Password retrieval method to use to decrypt keystore specified with –k, if required. See PASS PHRASE ARGUMENTS in pkgadd(1M) for more information about the format of this option's argument. console is the default.

–p import_passarg

This option's argument is identical to –P, but is used for supplying the password used to decrypt the certificate and/or private key being added. console is the default.


(Applies to sync subcommand.) Shuts down the contents file cache daemon.

–R rootpath

Defines the full name of a directory to use as the root (/) path. The default user location of the certificate operations is ${HOME}/.pkg. If the –R option is supplied, the certificates and keys will be stored under <altroot>/var/sadm/security. Note that this operation fails if the user does not have sufficient permissions to access this directory. The listcert command requires read permission, while addcert and removecert require both read and write permission.

Note - The root file system of any non-global zones must not be referenced with the –R option. Doing so might damage the global zone's file system, might compromise the security of the global zone, and might damage the non-global zone's file system. See zones(5).

Indicates the certificate being added is a trusted CA certificate. The details of the certificate (including the Subject Name, Validity Dates, and Fingerprints) are printed and the user is asked to verify the data. This verification step can be skipped with –y. When importing a trusted certificate, a private key should not be supplied, and will be rejected if supplied. Once a certificate is trusted, it can be used as a trust anchor when verifying future untrusted certificates.


Print version associated with packaging tools.


When adding a trusted certificate, the details of the certificate (Subject name, Issuer name, Validity dates, Fingerprints) are shown to the user and the user is asked to verify the correctness before proceeding. With –y, this additional verification step is skipped.


Print help message.


The following operand is supported:


File containing the certificate and optional private key, used when adding a trust anchor or certificate/key combination. Certificates must be encoded using PEM or binary DER.


All keystore entries (user cert/key and trusted certificate entries) are accessed via unique aliases. Aliases are case-sensitive.

An alias is specified when you add an entity to a keystore using the addcert or trustcert subcommand. If an alias is not supplied for a trust anchor, the trust anchor's Common Name is used as the alias. An alias is required when adding a signing certificate or chain certificate. Subsequent pkgcert or other package tool commands must use this same alias to refer to the entity.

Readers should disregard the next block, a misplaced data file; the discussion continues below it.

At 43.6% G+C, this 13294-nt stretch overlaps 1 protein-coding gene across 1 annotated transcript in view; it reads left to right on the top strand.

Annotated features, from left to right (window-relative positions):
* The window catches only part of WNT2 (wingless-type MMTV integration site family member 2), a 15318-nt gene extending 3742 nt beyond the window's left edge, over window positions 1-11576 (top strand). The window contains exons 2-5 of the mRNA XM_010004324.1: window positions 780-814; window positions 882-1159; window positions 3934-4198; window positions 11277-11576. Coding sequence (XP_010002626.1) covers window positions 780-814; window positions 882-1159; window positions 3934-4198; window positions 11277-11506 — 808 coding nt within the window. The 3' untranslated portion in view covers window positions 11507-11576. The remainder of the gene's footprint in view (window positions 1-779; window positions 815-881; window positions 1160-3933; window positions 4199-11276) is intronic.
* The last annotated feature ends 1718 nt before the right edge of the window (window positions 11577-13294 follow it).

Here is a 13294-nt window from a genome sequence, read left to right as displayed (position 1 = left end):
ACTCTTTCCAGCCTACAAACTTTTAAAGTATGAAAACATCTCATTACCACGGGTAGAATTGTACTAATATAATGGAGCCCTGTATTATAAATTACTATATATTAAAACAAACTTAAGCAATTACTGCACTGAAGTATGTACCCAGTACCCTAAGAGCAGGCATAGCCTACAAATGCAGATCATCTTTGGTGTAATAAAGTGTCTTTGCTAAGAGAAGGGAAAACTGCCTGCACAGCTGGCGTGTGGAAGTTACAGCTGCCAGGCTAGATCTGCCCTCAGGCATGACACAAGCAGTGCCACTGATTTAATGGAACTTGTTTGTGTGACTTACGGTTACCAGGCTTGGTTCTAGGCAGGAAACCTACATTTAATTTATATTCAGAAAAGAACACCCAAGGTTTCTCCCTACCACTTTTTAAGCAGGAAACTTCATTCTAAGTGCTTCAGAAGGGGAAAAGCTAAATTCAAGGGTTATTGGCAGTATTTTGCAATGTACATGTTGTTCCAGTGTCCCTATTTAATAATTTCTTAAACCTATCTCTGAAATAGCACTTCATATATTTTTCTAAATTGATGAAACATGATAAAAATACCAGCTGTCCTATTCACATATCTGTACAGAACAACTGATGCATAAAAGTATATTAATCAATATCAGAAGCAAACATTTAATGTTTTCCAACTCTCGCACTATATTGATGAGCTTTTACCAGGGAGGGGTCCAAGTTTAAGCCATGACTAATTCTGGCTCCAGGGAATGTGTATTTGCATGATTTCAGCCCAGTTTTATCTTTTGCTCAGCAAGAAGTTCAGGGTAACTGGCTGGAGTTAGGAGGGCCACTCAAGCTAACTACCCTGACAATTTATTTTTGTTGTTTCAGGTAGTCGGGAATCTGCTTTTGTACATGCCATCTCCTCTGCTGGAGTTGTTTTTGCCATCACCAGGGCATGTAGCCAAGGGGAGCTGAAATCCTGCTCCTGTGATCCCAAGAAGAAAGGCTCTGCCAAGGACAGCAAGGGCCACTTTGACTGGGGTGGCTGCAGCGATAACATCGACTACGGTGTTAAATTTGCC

See the pkgadd(1M) man page for a description of the passwords supplied to the pkgadm utility.


Example 1 Adding a Trust Anchor

The following example adds a well-known and trusted certificate to be used when verifying signatures on packages.

example% pkgadm addcert -t /tmp/certfile.pem

Example 2 Adding a Signing Certificate

The following example adds a signing certificate and associated private key, each of which is in a separate file, which can then be used to sign packages.

example% pkgadm addcert -a pkgtrans -e /tmp/keyfile.pem \
Example 3 Printing Certificates

The following example prints all certificates in the root keystore.

example% pkgadm listcert

Exit Status


successful completion


fatal error


See attributes(5) for descriptions of the following attributes:

Interface Stability

See Also

pkginfo(1), pkgmk(1), pkgparam(1), pkgproto(1), pkgtrans(1), svcs(1), installf(1M), pkgadd(1M), pkgask(1M), pkgrm(1M), removef(1M), svcadm(1M), admin(4), contents(4), exec_attr(4), pkginfo(4), attributes(5), rbac(5), smf(5)

Packaging and Delivering Software With the Image Packaging System in Oracle Solaris 11.3


The service for pkgadm is managed by the service management facility, smf(5), under the service identifier:


Administrative actions on this service, such as enabling, disabling, or requesting restart, can be performed using svcadm(1M). The service's status can be queried using the svcs(1) command.